Over the past few weeks, Dutch farmers in the Netherlands have engaged in a nationwide protest against their government’s arbitrary new climate policies, which protesters say will hamper their ability to earn a living.
On Monday, dozens of farmers in trucks and tractors parked outside major supermarket distribution centers in cities across the country. The blockade follows a convoy protest by around 40,000 farmers in “the agricultural heartland of central Holland” last week which clogged local roads and brought traffic to a standstill.
As Reuters reported, the protests came in response to “targets introduced last month” by the Dutch government “to reduce harmful nitrogen compounds by 2030”, which authorities say “are needed in emissions nitrogen oxides from farm animal manure and the use of ammonia in fertilizers.
If successfully implemented, the state’s “go green” initiative will almost certainly cripple the country’s private agricultural industry, as regulations are expected to “include the reduction of livestock and the purchase of certain farms whose animals produce large quantities of ammonia”.
“The honest message… is that not all farmers can continue their business,” the government admitted in a statement last month.
However, the agricultural sector is not alone in expressing its dissatisfaction with the government’s actions. In solidarity with their compatriots, Dutch fishermen also joined farmers’ protests and began using their vessels to block ports Across the country.
“In Harlingen they blocked the port with trawlers, which meant that ferries to the islands of Terschelling and Vlieland could not leave for hours,” Euro News reported.
Farmer protests against excessive environmental regulations are nothing new in the Netherlands. In 2019, the country saw similar protests by tractor convoys against the state’s attempt to cut nitrogen emissions through heavy-handed regulations, with farmers accusing the government of targeting their industry.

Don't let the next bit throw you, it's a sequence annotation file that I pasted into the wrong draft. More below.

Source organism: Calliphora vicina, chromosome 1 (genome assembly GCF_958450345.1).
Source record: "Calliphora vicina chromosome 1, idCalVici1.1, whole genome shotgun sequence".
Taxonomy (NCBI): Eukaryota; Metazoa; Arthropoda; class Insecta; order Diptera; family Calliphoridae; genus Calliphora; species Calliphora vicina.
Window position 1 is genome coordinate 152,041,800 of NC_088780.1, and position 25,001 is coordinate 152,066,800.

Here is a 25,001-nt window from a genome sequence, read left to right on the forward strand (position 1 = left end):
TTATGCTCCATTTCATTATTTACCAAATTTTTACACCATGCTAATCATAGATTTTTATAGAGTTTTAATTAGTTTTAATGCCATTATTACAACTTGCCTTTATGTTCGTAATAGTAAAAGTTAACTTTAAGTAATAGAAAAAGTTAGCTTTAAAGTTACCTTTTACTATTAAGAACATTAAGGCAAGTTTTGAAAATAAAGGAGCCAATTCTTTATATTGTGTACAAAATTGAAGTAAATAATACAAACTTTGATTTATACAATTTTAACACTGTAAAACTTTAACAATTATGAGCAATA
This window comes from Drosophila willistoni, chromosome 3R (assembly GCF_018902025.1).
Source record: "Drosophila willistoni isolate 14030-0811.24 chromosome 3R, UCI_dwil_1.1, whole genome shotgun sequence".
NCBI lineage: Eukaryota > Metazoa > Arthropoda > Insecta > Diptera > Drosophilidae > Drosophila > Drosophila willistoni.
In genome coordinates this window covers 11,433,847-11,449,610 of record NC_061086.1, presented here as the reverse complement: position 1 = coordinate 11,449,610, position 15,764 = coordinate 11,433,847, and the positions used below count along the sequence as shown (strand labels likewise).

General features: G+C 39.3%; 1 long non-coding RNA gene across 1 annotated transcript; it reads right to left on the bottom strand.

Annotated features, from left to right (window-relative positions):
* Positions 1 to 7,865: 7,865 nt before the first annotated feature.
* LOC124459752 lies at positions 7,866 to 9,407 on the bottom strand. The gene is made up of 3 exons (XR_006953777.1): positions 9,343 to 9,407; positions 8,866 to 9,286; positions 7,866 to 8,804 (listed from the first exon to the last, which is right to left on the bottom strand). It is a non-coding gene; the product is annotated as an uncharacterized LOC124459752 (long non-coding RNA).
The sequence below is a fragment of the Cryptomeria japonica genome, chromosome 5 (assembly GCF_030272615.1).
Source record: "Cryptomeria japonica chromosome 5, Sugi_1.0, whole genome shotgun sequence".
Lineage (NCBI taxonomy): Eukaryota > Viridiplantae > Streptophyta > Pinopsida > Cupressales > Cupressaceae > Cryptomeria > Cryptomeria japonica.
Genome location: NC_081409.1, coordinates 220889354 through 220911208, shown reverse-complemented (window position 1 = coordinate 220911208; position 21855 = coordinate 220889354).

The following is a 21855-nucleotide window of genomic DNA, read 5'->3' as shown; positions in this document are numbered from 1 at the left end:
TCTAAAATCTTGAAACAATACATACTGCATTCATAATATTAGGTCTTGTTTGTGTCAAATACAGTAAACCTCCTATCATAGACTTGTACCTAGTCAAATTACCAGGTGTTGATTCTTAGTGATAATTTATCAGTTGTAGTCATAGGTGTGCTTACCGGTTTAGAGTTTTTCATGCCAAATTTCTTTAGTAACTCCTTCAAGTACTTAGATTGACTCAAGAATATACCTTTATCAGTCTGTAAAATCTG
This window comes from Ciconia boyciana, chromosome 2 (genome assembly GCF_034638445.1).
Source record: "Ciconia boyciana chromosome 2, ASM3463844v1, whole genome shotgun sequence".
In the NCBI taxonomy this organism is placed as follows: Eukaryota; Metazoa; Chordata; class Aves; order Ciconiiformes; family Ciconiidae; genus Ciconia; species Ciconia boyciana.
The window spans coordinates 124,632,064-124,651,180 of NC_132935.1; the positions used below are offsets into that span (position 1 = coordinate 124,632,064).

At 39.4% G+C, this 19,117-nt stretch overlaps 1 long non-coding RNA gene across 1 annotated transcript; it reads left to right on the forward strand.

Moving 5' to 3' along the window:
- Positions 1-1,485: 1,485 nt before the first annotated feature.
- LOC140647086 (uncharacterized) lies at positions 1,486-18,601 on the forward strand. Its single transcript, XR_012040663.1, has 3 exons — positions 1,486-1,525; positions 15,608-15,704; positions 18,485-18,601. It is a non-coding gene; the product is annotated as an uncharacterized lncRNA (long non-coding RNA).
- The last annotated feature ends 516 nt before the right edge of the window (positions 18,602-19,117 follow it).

The government is suppressing
Despite their large numbers and their commitment to freedom, Dutch farmers began to feel the wrath of their government. On Monday, police deployed tear gas and dogs to break up protests in towns such as Heerenveen, where farmers reportedly used tractors to blockade a Lidl distribution centre.
In addition to reports police reportedly fired on protesters, law enforcement also issued over 200 fines and made several arrests for “open violence” and blocking roads.
The Dutch government’s increasingly heavy-handed response is beginning to resemble that of the Canadian federal government, which used totalitarian tactics to suppress citizens protesting mandatory Covid-19 vaccinations earlier this year. In addition to falsely labeling the protesters as racists, Prime Minister Justin Trudeau used the country’s Emergencies Act to mobilize the Canadian military and intelligence agencies to evict the protesters occupying Parliament Hill in the capital. National, Ottawa.
As if allowing local police to use tear gas on peaceful protesters wasn’t bad enough, Trudeau also expanded his government’s terrorism financing rules to go after crowdfunding sites used by the convoy, such as as the new GiveSendGo, and has actively supported GoFundMe’s efforts to deplatform fundraising. efforts for protesters.
Elitism knows no borders
Whether in the Netherlands or Canada, the story is the same all over the world. In recent years, elitists in positions of power in government have grown accustomed to imposing their will on ordinary citizens.
It doesn’t matter that they flagrantly violate the social contract established by their own people. For the elitists, the only item on the agenda is the maintenance of power and dominance over the population, whom they see as nothing more than subjects expected to obey their dictates without question.
However, avoiding such power grabs requires vigilant citizenship, whose attachment to freedom must be stronger and more widespread than the elitists’ attachment to tyranny. As evidenced by the Covid regime, respect for the state gives rise to more draconian edicts, which only continue to erode the line between democracy and oligarchy.
Make no mistake, if the Dutch peasant protesters back off for a second, the state will not hesitate to ram their alarmist degrowth policies down the throats of the people without remorse. Any form of surrender is likely to continue to allow for more ambitious policies, which will undoubtedly undermine the daily lives of Dutch people.
Shawn Fleetwood is an intern at The Federalist and a graduate of the University of Mary Washington. He is also a state content writer for Convention of States Action and his work has been featured in numerous media including RealClearPolitics, RealClearHealth, and Conservative Review. Follow him on Twitter @ShawnFleetwood